Responsible Travel

Enjoy Your World. Leave No Trace

By visiting Gunnison Crested Butte responsibly, you’re not only helping us preserve these lands for the next visitor, but for future generations to come.


We all play a role in ensuring safe and responsible travel in the region. In order to help you plan ahead for your next trip, we’ve laid out (number) principles below to help you enjoy your trip to the fullest while protecting our natural environment.


The Seven Principles of Leave No Trace provide an easily understood framework of minimum impact practices for anyone visiting the outdoors. Although Leave No Trace has its roots in backcountry settings, the Principles have been adapted so that they can be applied anywhere — from remote wilderness areas, to local parks and even in your own backyard. They also apply to almost every recreational activity. Each Principle covers a specific topic and provides detailed information for minimizing impacts.

  • prepared camper

    Plan Ahead an Prepare

    To help reduce environmental impacts and conflicts between groups.

  • leave no trace practice #6

    Camp in Designated Campsites

    Drive only on established roads, and camp only in established campsites. Camp at least 200 feet away from water. Manage your camp in a way that minimizes impacts on the land, water, plants and animals. Check out this Car Camping 101 video to learn more about how to car camp in a way that minimizes impacts on the land.

  • leave no trace practice #5

    Dispose of Waste Properly

    Have a plan: If a restroom is unavailable, bring WAG bags or a portable toilet and pack out all waste (pet and human).

  • leave no trace practice #4

    Leave What You FInd

    Take only pictures: do not touch cultural or historic structures and artifacts. Leave rocks, plants, and other natural objects as you find them.

  • leave no trace practice #3

    Minimize Campfire Impacts

    Campfires can cause lasting impacts on the environment. Where fires are permitted, use established fire rings or fire pans. Burn all wood and coals to ash and put out campfires completely.

  • leave no trace practice #2

    Respect Wildlife

    Observe wildlife from a distance. Do not follow or approach them. Control pets at all times or leave them at home. Avoid wildlife during sensitive times: mating, nesting, raising young, or winter.

  • leave no trace practice #1

    Be Considerate of other visitors

    Respect other visitors and protect the quality of their experience. Be courteous. Yield to other users on the trail.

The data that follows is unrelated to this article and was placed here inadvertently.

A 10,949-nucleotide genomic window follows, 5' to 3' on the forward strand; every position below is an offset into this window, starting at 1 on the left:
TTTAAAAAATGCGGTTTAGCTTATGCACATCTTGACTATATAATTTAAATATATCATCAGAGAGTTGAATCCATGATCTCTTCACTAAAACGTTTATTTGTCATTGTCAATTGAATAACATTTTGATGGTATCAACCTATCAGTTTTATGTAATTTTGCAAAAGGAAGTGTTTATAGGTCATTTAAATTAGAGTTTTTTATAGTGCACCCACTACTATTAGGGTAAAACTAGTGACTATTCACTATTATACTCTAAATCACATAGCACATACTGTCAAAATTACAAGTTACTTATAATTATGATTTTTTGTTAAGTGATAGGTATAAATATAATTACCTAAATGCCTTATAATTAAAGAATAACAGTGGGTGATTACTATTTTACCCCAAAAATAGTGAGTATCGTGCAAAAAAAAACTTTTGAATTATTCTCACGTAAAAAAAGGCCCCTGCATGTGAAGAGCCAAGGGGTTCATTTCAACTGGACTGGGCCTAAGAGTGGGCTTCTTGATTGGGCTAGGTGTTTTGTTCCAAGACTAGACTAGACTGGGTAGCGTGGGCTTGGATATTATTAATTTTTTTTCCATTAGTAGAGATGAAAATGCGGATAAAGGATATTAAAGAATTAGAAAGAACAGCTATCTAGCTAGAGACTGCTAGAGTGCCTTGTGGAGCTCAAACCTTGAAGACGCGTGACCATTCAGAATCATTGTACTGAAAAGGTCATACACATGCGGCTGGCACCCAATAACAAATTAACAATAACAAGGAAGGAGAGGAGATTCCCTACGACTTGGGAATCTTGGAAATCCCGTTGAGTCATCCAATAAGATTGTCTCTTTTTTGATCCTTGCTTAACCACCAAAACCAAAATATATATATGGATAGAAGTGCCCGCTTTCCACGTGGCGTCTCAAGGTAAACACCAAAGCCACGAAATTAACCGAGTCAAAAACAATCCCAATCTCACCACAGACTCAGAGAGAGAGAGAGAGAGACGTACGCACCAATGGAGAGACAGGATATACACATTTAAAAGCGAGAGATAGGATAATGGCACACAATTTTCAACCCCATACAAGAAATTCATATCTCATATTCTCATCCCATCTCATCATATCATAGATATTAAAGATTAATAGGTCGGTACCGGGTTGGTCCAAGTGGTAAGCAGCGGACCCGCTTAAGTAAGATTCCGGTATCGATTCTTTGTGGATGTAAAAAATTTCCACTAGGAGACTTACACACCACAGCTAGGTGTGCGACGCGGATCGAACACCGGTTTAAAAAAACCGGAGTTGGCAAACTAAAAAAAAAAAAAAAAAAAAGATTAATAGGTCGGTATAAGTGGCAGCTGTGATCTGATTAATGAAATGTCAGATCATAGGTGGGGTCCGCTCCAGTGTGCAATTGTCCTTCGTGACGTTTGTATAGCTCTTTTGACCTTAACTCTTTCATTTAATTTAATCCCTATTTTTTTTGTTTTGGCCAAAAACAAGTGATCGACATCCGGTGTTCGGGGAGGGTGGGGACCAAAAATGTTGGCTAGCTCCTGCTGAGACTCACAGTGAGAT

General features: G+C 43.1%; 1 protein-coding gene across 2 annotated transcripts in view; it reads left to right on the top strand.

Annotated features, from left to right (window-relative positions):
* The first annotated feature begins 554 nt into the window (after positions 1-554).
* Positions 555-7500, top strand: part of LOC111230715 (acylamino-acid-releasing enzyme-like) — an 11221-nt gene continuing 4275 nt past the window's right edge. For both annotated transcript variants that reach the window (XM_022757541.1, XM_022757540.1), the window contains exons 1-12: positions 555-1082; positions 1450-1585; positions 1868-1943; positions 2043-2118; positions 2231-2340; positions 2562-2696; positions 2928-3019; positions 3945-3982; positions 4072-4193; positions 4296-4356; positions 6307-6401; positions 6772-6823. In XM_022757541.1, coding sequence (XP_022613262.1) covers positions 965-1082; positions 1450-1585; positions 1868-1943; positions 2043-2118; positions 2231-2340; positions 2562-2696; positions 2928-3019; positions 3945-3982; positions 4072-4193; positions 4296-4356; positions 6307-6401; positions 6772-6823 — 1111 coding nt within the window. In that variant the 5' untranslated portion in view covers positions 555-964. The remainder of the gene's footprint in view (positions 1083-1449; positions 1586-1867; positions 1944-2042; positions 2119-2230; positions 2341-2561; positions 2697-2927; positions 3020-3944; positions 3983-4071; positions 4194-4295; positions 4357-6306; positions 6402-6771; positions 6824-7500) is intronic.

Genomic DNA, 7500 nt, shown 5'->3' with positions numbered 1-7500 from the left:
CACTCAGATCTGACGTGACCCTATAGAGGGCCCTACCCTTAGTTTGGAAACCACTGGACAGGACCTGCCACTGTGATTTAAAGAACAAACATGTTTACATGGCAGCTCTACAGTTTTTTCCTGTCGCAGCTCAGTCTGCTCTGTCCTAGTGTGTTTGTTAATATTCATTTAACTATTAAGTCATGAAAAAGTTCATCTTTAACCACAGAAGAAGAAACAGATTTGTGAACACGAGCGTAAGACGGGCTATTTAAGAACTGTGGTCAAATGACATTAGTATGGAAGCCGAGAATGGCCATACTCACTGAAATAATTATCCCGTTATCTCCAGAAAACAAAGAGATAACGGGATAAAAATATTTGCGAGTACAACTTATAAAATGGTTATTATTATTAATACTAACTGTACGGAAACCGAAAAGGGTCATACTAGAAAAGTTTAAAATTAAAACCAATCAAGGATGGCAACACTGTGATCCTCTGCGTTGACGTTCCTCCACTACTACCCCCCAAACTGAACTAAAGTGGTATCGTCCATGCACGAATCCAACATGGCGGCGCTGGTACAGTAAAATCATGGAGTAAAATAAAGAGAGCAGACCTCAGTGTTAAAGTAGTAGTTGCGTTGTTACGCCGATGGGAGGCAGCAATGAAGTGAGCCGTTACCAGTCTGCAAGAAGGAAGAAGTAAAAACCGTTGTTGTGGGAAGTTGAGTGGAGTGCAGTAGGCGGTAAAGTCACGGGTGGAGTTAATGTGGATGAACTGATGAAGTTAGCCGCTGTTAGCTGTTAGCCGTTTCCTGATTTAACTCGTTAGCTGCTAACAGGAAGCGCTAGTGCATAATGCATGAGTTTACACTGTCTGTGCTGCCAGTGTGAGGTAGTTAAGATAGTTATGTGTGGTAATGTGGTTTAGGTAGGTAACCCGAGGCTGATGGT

Where to Hike and Snowshoe in Crested Butte in Winter

    Hiking and snowshoeing is permitted on Town Ranch, the Rec Path, Whetstone Vista, Green Lake Trail, and the drainages (Slate River Road, Gothic Road, etc.). The summer trails along Peanut Lake Road, including the Woods Walk, the Budd Trail, and the Lower Loop, are closed to all use in winter. Snowshoes are allowed on CB Nordic’s groomed trails with the purchase of a CB Nordic day pass. Dogs are only allowed on certain groomed trails; please visit CB Nordic’s dog policy webpage for more information. Fat bikes are permitted on open backcountry trails and a few groomed trails. Check out CB Nordic’s fat biking page for more information on this unique activity.

    Getting Around Gunnison Crested Butte

    Utilize the free bus system in town or walk or rent bikes to get around Crested Butte and Gunnison. There are some shuttle options available for getting around the Valley as well. The bus also regularly runs between Gunnison and Crested Butte, making visiting both towns convenient. Some hotels and bed and breakfasts also have bikes for guests to use.

    Camping in Gunnison Crested Butte

    There are many places to camp in the Gunnison Valley. Some sites are for tent camping; others can accommodate RVs and fifth-wheel trailers. It’s important to research camping spots before your trip to avoid surprises (for example, expecting a toilet at camp but finding out that there are none when you arrive). We’ve put together this handy guide to help you learn about the different camping options in Gunnison Valley. Once you know what type of camping you want to do use the contact information and websites we’ve collected to learn more about specific camping areas and campgrounds.


    More tips on how to lighten your footprint when traveling.

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